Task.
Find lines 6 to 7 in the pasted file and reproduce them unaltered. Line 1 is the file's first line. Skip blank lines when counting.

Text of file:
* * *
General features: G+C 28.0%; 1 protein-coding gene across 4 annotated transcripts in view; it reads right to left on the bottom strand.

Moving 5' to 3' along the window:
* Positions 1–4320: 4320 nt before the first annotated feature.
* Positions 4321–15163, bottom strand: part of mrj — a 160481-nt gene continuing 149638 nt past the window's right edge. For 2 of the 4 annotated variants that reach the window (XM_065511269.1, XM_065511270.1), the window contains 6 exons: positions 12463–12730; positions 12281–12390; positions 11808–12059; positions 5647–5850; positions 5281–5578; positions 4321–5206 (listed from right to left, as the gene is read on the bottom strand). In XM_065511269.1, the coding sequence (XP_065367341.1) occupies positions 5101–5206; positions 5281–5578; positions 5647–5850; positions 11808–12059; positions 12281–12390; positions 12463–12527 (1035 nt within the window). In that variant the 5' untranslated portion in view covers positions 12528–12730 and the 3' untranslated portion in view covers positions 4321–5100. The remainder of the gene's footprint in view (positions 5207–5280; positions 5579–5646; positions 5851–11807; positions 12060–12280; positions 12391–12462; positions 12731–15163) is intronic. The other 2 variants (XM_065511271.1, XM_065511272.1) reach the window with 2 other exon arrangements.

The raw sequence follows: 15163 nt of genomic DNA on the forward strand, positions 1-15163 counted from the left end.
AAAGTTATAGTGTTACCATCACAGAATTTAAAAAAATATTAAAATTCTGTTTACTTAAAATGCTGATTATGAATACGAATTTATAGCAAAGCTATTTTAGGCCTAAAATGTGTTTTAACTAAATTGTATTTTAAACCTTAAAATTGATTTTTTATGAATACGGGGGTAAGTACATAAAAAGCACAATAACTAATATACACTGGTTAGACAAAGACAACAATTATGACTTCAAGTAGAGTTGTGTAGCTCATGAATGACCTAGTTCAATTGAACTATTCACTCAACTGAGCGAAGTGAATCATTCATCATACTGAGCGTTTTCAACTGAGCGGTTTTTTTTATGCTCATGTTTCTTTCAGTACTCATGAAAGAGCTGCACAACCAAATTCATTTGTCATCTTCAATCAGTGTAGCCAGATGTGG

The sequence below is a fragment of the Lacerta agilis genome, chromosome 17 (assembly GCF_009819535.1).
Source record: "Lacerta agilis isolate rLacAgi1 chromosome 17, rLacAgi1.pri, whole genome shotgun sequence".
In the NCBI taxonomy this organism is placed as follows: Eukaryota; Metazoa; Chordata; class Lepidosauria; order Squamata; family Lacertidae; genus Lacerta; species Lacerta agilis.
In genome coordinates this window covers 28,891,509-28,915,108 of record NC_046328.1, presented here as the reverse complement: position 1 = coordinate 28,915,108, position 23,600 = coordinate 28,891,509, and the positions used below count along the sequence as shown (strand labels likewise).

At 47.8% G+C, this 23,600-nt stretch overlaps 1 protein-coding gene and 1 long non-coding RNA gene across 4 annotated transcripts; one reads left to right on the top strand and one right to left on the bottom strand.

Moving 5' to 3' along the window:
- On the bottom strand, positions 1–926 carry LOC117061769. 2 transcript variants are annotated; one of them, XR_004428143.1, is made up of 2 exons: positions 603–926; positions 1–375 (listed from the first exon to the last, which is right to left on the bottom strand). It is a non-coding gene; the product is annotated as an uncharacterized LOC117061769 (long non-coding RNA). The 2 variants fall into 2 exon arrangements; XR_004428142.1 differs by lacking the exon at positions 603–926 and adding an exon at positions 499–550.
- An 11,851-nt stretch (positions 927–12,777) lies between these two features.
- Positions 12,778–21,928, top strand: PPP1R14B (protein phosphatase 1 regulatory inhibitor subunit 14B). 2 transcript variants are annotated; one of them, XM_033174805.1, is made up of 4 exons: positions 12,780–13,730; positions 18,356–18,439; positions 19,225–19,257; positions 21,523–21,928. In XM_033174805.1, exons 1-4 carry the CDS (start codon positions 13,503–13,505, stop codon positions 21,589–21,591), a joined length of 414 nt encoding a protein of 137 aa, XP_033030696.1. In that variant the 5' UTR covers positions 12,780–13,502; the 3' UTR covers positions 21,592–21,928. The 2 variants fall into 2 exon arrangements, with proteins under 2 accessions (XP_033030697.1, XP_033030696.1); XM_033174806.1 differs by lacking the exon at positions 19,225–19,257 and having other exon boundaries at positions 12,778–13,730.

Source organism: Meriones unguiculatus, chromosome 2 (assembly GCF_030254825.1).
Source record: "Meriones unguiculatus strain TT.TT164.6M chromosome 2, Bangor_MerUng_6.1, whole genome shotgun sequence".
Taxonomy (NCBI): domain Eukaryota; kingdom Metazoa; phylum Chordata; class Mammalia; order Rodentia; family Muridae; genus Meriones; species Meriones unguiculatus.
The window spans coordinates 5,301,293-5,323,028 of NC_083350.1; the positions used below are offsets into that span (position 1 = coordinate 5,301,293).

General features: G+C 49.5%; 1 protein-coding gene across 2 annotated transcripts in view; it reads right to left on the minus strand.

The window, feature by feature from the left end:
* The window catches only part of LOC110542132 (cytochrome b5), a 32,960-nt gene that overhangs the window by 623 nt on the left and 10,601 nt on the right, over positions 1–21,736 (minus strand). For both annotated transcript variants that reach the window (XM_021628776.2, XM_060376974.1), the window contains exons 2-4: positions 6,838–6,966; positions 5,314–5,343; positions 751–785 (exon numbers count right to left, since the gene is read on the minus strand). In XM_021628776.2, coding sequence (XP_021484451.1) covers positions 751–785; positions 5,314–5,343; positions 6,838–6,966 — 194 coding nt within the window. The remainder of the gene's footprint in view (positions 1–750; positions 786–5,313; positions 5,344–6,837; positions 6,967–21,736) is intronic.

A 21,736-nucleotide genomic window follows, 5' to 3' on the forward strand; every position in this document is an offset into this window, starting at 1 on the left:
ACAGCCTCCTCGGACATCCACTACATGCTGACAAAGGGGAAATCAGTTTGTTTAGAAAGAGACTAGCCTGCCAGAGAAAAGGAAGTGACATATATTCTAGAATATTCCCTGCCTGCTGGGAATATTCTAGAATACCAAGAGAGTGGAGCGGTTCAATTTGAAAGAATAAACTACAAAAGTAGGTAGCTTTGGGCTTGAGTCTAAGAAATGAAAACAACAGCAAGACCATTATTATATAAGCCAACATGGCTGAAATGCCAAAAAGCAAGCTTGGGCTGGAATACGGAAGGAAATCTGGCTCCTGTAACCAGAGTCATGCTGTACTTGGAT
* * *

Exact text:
AAAGTTATAGTGTTACCATCACAGAATTTAAAAAAATATTAAAATTCTGTTTACTTAAAATGCTGATTATGAATACGAATTTATAGCAAAGCTATTTTAGGCCTAAAATGTGTTTTAACTAAATTGTATTTTAAACCTTAAAATTGATTTTTTATGAATACGGGGGTAAGTACATAAAAAGCACAATAACTAATATACACTGGTTAGACAAAGACAACAATTATGACTTCAAGTAGAGTTGTGTAGCTCATGAATGACCTAGTTCAATTGAACTATTCACTCAACTGAGCGAAGTGAATCATTCATCATACTGAGCGTTTTCAACTGAGCGGTTTTTTTTATGCTCATGTTTCTTTCAGTACTCATGAAAGAGCTGCACAACCAAATTCATTTGTCATCTTCAATCAGTGTAGCCAGATGTGG

The sequence below is a fragment of the Lacerta agilis genome, chromosome 17 (assembly GCF_009819535.1).